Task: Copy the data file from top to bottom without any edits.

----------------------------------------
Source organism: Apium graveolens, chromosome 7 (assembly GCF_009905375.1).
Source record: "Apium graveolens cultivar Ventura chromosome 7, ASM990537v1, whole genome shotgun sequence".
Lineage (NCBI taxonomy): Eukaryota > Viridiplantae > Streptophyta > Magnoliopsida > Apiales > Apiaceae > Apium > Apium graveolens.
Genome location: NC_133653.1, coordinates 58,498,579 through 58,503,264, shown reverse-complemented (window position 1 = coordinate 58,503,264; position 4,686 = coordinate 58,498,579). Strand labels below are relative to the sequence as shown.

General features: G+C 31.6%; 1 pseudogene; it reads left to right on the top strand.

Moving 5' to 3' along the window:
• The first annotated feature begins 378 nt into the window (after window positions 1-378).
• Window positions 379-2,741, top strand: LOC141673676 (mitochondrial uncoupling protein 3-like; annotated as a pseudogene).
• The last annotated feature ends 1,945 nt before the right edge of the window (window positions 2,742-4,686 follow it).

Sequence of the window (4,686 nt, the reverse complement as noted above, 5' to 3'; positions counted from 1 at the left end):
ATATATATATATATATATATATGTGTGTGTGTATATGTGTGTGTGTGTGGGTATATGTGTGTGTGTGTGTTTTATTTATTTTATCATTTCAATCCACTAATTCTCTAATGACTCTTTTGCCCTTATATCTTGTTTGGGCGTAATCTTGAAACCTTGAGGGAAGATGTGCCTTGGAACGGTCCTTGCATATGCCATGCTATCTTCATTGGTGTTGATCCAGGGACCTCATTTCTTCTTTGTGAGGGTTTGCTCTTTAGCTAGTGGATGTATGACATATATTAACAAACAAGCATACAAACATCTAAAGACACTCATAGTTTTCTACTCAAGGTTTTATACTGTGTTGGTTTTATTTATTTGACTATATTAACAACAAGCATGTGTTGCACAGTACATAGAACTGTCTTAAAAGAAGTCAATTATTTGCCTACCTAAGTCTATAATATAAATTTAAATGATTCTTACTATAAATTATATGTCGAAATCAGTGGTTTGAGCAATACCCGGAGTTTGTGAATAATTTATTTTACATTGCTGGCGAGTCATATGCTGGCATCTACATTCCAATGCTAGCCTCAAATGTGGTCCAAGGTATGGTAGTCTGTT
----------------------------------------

Source organism: Apium graveolens, chromosome 7 (assembly GCF_009905375.1).
Source record: "Apium graveolens cultivar Ventura chromosome 7, ASM990537v1, whole genome shotgun sequence".
Lineage (NCBI taxonomy): Eukaryota > Viridiplantae > Streptophyta > Magnoliopsida > Apiales > Apiaceae > Apium > Apium graveolens.
Genome location: NC_133653.1, coordinates 58,498,579 through 58,503,264, shown reverse-complemented (window position 1 = coordinate 58,503,264; position 4,686 = coordinate 58,498,579). Strand labels below are relative to the sequence as shown.

General features: G+C 31.6%; 1 pseudogene; it reads left to right on the top strand.

Moving 5' to 3' along the window:
• The first annotated feature begins 378 nt into the window (after window positions 1-378).
• Window positions 379-2,741, top strand: LOC141673676 (mitochondrial uncoupling protein 3-like; annotated as a pseudogene).
• The last annotated feature ends 1,945 nt before the right edge of the window (window positions 2,742-4,686 follow it).

Sequence of the window (4,686 nt, the reverse complement as noted above, 5' to 3'; positions counted from 1 at the left end):
ATATATATATATATATATATATGTGTGTGTGTATATGTGTGTGTGTGTGGGTATATGTGTGTGTGTGTGTTTTATTTATTTTATCATTTCAATCCACTAATTCTCTAATGACTCTTTTGCCCTTATATCTTGTTTGGGCGTAATCTTGAAACCTTGAGGGAAGATGTGCCTTGGAACGGTCCTTGCATATGCCATGCTATCTTCATTGGTGTTGATCCAGGGACCTCATTTCTTCTTTGTGAGGGTTTGCTCTTTAGCTAGTGGATGTATGACATATATTAACAAACAAGCATACAAACATCTAAAGACACTCATAGTTTTCTACTCAAGGTTTTATACTGTGTTGGTTTTATTTATTTGACTATATTAACAACAAGCATGTGTTGCACAGTACATAGAACTGTCTTAAAAGAAGTCAATTATTTGCCTACCTAAGTCTATAATATAAATTTAAATGATTCTTACTATAAATTATATGTCGAAATCAGTGGTTTGAGCAATACCCGGAGTTTGTGAATAATTTATTTTACATTGCTGGCGAGTCATATGCTGGCATCTACATTCCAATGCTAGCCTCAAATGTGGTCCAAGGTATGGTAGTCTGTT